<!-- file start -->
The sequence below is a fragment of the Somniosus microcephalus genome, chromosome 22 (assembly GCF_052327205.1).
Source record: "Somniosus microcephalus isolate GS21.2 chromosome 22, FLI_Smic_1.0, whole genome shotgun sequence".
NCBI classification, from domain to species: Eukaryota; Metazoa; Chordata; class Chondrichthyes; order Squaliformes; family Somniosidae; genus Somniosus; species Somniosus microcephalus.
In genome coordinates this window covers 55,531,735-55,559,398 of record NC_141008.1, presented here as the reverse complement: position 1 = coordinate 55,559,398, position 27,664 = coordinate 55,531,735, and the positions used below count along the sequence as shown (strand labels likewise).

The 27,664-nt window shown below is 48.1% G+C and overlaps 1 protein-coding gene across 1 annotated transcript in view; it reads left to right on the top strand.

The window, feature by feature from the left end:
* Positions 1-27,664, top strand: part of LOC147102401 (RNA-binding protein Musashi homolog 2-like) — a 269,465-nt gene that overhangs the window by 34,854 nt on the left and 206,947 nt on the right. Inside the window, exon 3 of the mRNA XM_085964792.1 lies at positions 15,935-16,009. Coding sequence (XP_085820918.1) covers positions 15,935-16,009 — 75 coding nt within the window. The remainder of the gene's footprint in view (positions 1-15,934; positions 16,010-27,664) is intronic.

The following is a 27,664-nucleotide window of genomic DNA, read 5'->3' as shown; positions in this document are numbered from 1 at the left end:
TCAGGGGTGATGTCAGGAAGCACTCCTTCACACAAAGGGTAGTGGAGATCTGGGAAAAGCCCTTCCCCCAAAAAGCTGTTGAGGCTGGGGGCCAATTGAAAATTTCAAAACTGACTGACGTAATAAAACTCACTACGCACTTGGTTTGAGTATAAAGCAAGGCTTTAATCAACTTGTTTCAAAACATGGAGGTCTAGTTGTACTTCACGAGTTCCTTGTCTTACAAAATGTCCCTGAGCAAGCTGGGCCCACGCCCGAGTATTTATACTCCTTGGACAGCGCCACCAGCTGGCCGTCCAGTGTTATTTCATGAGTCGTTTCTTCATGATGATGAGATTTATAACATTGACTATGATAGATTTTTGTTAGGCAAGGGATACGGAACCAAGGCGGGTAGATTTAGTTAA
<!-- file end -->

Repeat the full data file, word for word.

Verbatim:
The sequence below is a fragment of the Somniosus microcephalus genome, chromosome 22 (assembly GCF_052327205.1).
Source record: "Somniosus microcephalus isolate GS21.2 chromosome 22, FLI_Smic_1.0, whole genome shotgun sequence".
NCBI classification, from domain to species: Eukaryota; Metazoa; Chordata; class Chondrichthyes; order Squaliformes; family Somniosidae; genus Somniosus; species Somniosus microcephalus.
In genome coordinates this window covers 55,531,735-55,559,398 of record NC_141008.1, presented here as the reverse complement: position 1 = coordinate 55,559,398, position 27,664 = coordinate 55,531,735, and the positions used below count along the sequence as shown (strand labels likewise).

The 27,664-nt window shown below is 48.1% G+C and overlaps 1 protein-coding gene across 1 annotated transcript in view; it reads left to right on the top strand.

The window, feature by feature from the left end:
* Positions 1-27,664, top strand: part of LOC147102401 (RNA-binding protein Musashi homolog 2-like) — a 269,465-nt gene that overhangs the window by 34,854 nt on the left and 206,947 nt on the right. Inside the window, exon 3 of the mRNA XM_085964792.1 lies at positions 15,935-16,009. Coding sequence (XP_085820918.1) covers positions 15,935-16,009 — 75 coding nt within the window. The remainder of the gene's footprint in view (positions 1-15,934; positions 16,010-27,664) is intronic.

The following is a 27,664-nucleotide window of genomic DNA, read 5'->3' as shown; positions in this document are numbered from 1 at the left end:
TCAGGGGTGATGTCAGGAAGCACTCCTTCACACAAAGGGTAGTGGAGATCTGGGAAAAGCCCTTCCCCCAAAAAGCTGTTGAGGCTGGGGGCCAATTGAAAATTTCAAAACTGACTGACGTAATAAAACTCACTACGCACTTGGTTTGAGTATAAAGCAAGGCTTTAATCAACTTGTTTCAAAACATGGAGGTCTAGTTGTACTTCACGAGTTCCTTGTCTTACAAAATGTCCCTGAGCAAGCTGGGCCCACGCCCGAGTATTTATACTCCTTGGACAGCGCCACCAGCTGGCCGTCCAGTGTTATTTCATGAGTCGTTTCTTCATGATGATGAGATTTATAACATTGACTATGATAGATTTTTGTTAGGCAAGGGATACGGAACCAAGGCGGGTAGATTTAGTTAA